So kawaii, 2016’s number 1 mascot represents an extinct species of river otters. Shinjo-kun comes after Ieyasu-kun, Hamamatsu’s mascot representing one of the most famous characters of Japanese History, shôgun Ieyasu TOKUGAWA.
Shinjo-kun, who came 4th in 2015, now reaches the 1st place, to represent the city of Susaki, set in Kôchi prefecture on the island of Shikoku. The real Japanese river otter was last spotted on the river Shinjo, in the city of Susaki, in 2012. This quite common species has since then become officially extinct, because of intensive hunting and the pollution of the waters it lived in.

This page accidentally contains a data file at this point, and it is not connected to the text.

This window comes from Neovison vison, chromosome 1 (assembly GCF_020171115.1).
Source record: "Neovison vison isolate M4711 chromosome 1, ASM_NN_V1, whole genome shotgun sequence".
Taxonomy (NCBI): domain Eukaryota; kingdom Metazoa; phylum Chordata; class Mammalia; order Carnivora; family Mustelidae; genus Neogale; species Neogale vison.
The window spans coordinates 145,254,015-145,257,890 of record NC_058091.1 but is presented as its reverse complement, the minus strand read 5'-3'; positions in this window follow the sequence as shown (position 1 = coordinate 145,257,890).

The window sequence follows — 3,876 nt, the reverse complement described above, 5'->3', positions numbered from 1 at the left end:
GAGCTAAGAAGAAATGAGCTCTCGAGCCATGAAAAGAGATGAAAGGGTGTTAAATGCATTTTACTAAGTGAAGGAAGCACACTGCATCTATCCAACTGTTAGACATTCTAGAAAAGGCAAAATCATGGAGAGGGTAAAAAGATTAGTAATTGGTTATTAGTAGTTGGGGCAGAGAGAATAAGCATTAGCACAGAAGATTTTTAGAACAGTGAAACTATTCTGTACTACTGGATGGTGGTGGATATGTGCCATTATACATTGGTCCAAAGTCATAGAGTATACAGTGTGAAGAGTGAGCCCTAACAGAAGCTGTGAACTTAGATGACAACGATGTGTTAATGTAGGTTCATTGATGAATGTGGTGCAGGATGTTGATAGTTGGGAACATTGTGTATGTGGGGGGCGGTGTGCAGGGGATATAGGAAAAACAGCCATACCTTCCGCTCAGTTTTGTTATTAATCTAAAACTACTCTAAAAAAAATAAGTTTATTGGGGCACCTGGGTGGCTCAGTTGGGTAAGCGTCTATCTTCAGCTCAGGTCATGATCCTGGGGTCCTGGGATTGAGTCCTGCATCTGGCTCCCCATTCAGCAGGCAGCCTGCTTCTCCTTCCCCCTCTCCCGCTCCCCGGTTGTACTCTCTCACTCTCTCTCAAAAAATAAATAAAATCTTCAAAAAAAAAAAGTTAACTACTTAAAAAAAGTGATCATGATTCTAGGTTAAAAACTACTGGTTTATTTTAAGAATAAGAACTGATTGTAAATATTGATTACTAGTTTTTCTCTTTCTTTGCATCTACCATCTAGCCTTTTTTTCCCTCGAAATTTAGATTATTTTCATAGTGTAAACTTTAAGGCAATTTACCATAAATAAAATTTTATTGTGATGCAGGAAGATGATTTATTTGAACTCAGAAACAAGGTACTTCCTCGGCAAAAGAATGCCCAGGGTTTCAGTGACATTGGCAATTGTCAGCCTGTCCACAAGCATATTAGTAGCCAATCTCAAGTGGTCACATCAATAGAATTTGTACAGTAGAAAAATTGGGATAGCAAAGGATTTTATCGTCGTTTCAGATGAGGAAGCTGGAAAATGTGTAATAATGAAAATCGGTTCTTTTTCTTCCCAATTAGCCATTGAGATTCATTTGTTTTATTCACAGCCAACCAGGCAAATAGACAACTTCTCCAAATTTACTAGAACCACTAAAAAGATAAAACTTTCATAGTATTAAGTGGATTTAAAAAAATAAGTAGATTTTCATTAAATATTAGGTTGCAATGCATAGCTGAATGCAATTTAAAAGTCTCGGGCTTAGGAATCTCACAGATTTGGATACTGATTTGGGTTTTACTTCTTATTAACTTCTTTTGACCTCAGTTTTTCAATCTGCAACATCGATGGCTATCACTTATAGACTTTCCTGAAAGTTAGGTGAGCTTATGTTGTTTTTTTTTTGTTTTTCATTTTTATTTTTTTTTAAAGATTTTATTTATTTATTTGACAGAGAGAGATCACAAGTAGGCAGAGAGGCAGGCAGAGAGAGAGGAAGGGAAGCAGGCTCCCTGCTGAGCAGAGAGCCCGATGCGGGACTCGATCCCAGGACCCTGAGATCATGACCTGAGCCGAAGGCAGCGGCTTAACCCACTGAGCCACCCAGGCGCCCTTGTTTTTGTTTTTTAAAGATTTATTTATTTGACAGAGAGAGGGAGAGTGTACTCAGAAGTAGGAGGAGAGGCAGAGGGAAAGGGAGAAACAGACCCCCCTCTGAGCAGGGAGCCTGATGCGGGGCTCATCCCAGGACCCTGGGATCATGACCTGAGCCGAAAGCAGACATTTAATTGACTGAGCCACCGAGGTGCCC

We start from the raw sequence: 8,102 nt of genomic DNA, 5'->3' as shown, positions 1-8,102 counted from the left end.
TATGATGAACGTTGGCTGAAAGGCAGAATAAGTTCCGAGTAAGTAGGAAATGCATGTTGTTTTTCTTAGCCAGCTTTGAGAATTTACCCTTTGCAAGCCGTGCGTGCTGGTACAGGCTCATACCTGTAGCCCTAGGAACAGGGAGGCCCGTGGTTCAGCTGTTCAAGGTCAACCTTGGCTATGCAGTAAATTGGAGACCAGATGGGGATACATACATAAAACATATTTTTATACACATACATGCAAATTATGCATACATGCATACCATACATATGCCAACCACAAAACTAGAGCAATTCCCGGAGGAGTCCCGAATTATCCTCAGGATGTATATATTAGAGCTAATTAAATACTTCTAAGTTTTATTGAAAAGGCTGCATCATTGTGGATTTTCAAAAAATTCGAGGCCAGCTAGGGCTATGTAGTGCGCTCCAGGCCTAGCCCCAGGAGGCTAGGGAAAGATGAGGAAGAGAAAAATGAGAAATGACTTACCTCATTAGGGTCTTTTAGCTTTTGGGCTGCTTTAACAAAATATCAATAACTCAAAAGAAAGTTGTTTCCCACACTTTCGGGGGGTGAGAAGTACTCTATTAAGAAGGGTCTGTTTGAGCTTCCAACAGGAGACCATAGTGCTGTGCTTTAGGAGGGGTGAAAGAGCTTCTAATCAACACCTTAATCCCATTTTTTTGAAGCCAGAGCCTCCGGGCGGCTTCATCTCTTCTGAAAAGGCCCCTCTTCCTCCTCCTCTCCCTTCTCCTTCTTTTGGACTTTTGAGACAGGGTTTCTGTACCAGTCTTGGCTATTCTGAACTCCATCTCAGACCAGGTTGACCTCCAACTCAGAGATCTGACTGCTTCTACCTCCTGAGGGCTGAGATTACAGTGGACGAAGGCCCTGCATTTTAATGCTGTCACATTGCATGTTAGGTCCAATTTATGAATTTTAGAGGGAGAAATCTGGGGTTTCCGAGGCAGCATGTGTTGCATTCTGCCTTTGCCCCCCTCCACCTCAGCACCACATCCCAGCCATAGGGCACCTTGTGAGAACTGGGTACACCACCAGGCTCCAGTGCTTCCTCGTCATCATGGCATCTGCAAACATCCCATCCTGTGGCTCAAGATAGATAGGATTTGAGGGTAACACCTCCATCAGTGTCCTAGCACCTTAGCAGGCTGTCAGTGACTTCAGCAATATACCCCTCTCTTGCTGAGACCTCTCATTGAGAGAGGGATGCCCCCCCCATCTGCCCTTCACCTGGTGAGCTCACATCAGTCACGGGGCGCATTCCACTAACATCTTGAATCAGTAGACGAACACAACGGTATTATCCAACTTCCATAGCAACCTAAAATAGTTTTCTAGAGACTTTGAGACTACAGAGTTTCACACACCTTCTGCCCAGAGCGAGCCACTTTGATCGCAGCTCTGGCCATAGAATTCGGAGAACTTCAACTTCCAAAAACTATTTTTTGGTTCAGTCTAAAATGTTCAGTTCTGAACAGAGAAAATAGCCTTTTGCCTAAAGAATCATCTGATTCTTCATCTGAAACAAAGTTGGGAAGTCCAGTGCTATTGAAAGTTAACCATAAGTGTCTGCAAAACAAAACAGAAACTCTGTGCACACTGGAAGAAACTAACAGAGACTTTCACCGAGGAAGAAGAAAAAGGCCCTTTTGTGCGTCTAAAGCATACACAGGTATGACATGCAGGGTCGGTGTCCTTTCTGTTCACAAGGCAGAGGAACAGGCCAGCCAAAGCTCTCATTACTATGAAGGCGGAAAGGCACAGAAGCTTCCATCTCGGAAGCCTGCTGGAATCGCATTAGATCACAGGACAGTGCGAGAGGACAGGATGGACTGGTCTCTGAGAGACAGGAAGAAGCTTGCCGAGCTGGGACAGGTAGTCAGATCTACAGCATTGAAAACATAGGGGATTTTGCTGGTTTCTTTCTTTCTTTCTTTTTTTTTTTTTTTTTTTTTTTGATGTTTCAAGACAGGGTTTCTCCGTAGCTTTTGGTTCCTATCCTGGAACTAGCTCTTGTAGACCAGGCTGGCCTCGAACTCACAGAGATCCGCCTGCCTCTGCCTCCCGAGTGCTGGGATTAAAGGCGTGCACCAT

Shinjo-kun is wearing a nabeyaki râmen-shaped hat – nabeyaki râmen being a special dish from Susaki. Il lui arrive même de prêter son chapeau à ses amis mascottes.
Neither of the mascots which came after Shinjo-kun were on the previous years’ podiums. Coming 2nd, Hanipon represents the city of Honjo in Saitama. It has the shape of clay statues in the style of haniwa, a 1,400 years old art. 3rd, Chuppi, a cute little mouse, is the mascot of the city of Soja in Okayama.
Let’s also mention something quite new with 2 institutional, not local, mascots in the top 10 this year: Resonya (8th), the mascot of an important Japanese bank, and Posukuma (9th), representing the national post service.